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Turkish foreign and defense ministries and intelligence will soon work with U.S. counterparts on Libya, Turkey’s top diplomat said on June 18.

Speaking at a webinar with the US-based Turkish American National Steering Committee, Foreign Minister Mevlüt Çavuşoğlu said President Recep Tayyip Erdoğan offered his U.S. counterpart Donald Trump to work together in Libya and Trump took it positively.

“Our President has suggested that Turkey work together with the United States. Trump looked at this positively and we have received instructions at our level, i.e. foreign, defense ministers and intelligence, to work together. And now our colleagues are getting in touch at the technical level. That we take a common action here is important for the region’s stability and Libya’s future,” Çavuşoğlu was quoted as saying by state-run Anadolu Agency.

His remarks came a day after Çavuşoğlu and an accompanying high-level Turkish delegation visited Libya’s internationally recognized Government of National Accord (GNA) in Tripoli.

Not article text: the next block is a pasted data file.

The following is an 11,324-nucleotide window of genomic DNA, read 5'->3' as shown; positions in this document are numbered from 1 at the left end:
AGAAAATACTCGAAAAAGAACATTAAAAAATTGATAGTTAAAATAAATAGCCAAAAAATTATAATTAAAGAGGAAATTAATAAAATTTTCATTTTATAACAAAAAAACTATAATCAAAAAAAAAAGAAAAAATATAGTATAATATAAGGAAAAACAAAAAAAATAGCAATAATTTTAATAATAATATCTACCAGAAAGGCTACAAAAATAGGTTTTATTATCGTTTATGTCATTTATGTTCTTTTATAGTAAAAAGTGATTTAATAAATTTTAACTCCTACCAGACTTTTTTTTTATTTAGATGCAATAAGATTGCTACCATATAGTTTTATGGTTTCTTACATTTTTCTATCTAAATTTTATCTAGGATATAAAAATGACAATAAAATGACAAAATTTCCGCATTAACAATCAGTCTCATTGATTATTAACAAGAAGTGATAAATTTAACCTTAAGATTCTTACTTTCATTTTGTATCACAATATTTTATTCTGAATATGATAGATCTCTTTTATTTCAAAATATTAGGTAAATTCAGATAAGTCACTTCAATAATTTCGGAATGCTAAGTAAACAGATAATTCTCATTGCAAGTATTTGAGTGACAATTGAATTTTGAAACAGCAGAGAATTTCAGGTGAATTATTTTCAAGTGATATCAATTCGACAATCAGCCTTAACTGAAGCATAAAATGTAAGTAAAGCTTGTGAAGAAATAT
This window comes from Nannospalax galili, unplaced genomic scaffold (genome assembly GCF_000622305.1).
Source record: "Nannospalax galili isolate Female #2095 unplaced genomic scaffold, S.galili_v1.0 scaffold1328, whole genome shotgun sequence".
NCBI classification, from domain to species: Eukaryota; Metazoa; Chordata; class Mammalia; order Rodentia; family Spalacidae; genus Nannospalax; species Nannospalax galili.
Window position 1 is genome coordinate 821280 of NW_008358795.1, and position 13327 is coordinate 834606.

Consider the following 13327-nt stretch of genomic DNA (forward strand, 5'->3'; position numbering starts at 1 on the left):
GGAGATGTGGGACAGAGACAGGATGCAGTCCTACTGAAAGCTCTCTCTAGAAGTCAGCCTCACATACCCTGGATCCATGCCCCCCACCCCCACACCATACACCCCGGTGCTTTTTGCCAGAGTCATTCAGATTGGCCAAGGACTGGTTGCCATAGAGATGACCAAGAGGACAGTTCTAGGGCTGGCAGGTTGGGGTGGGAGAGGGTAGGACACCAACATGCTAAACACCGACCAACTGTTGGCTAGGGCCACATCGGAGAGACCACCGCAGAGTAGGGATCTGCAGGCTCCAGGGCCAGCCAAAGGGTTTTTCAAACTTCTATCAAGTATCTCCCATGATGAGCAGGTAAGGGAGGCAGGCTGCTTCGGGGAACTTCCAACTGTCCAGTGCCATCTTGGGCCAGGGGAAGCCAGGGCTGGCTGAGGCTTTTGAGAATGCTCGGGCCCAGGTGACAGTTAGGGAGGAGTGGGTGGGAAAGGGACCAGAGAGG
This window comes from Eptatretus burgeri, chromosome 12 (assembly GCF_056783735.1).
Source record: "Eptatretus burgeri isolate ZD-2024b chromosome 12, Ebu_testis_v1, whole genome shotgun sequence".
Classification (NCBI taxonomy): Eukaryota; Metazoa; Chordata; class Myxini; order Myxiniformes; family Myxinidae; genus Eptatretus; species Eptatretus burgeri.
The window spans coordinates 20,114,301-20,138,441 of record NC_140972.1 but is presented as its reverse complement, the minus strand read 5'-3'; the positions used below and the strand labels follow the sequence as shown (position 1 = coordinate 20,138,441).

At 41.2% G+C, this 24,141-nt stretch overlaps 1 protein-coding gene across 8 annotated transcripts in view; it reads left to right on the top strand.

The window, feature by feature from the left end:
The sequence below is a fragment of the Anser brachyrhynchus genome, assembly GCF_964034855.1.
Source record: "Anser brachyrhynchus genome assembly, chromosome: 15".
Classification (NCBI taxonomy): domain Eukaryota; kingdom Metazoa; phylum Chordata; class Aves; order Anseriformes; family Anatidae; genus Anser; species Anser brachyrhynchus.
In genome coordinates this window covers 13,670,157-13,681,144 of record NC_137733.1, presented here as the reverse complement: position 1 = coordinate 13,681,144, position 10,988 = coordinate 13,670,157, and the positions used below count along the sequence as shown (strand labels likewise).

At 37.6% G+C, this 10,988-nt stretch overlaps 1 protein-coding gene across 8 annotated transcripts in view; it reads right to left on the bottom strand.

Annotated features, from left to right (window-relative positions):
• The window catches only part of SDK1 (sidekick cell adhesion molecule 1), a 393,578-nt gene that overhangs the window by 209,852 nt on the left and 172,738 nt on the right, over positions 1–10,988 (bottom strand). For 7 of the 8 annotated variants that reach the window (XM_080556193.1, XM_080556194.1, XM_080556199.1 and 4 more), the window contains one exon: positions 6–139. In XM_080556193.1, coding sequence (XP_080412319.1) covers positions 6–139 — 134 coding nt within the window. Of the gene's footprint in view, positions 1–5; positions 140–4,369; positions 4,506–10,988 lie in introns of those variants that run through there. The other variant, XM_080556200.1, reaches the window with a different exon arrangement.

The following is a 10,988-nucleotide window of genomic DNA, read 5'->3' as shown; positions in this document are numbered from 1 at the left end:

Last November, Turkey and Libya signed landmark pacts on military cooperation as well as boundaries in the Mediterranean Sea.

Under the deal, Turkey has sent advisors to help the GNA to push back the Libyan National Army (LNA), led by Gen. Khalifa Haftar.

On June 8, Erdoğan said he discussed the conflict in Libya with Trump in a phone call and that the two leaders agreed on “some issues” related to developments in the country.

“A new era between Turkey and the US may start after our phone call. We agreed on some issues,” Erdoğan said in an interview with state broadcaster TRT, without offering specifics.

A White House statement later said Trump and Erdoğan discussed the war in the north African country, as well as Syria and the wider eastern Mediterranean region, but gave no details.